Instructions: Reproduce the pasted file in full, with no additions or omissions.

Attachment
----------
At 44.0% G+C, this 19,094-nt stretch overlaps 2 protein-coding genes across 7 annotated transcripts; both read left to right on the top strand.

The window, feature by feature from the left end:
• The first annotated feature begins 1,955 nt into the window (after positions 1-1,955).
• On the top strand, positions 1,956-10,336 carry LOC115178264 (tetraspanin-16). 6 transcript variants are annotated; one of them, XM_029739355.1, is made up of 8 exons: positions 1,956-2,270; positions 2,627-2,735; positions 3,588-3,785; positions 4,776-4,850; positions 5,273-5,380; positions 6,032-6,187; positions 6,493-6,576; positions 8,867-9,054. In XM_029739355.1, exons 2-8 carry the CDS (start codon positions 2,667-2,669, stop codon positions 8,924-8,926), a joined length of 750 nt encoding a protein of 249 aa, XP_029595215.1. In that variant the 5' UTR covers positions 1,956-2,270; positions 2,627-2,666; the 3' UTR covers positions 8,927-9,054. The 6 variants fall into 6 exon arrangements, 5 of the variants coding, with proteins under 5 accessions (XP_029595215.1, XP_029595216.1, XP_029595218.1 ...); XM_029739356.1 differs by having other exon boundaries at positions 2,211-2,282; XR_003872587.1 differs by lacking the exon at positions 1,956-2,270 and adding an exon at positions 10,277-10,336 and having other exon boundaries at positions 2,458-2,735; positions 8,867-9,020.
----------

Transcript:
At 44.0% G+C, this 19,094-nt stretch overlaps 2 protein-coding genes across 7 annotated transcripts; both read left to right on the top strand.

The window, feature by feature from the left end:
• The first annotated feature begins 1,955 nt into the window (after positions 1-1,955).
• On the top strand, positions 1,956-10,336 carry LOC115178264 (tetraspanin-16). 6 transcript variants are annotated; one of them, XM_029739355.1, is made up of 8 exons: positions 1,956-2,270; positions 2,627-2,735; positions 3,588-3,785; positions 4,776-4,850; positions 5,273-5,380; positions 6,032-6,187; positions 6,493-6,576; positions 8,867-9,054. In XM_029739355.1, exons 2-8 carry the CDS (start codon positions 2,667-2,669, stop codon positions 8,924-8,926), a joined length of 750 nt encoding a protein of 249 aa, XP_029595215.1. In that variant the 5' UTR covers positions 1,956-2,270; positions 2,627-2,666; the 3' UTR covers positions 8,927-9,054. The 6 variants fall into 6 exon arrangements, 5 of the variants coding, with proteins under 5 accessions (XP_029595215.1, XP_029595216.1, XP_029595218.1 ...); XM_029739356.1 differs by having other exon boundaries at positions 2,211-2,282; XR_003872587.1 differs by lacking the exon at positions 1,956-2,270 and adding an exon at positions 10,277-10,336 and having other exon boundaries at positions 2,458-2,735; positions 8,867-9,020.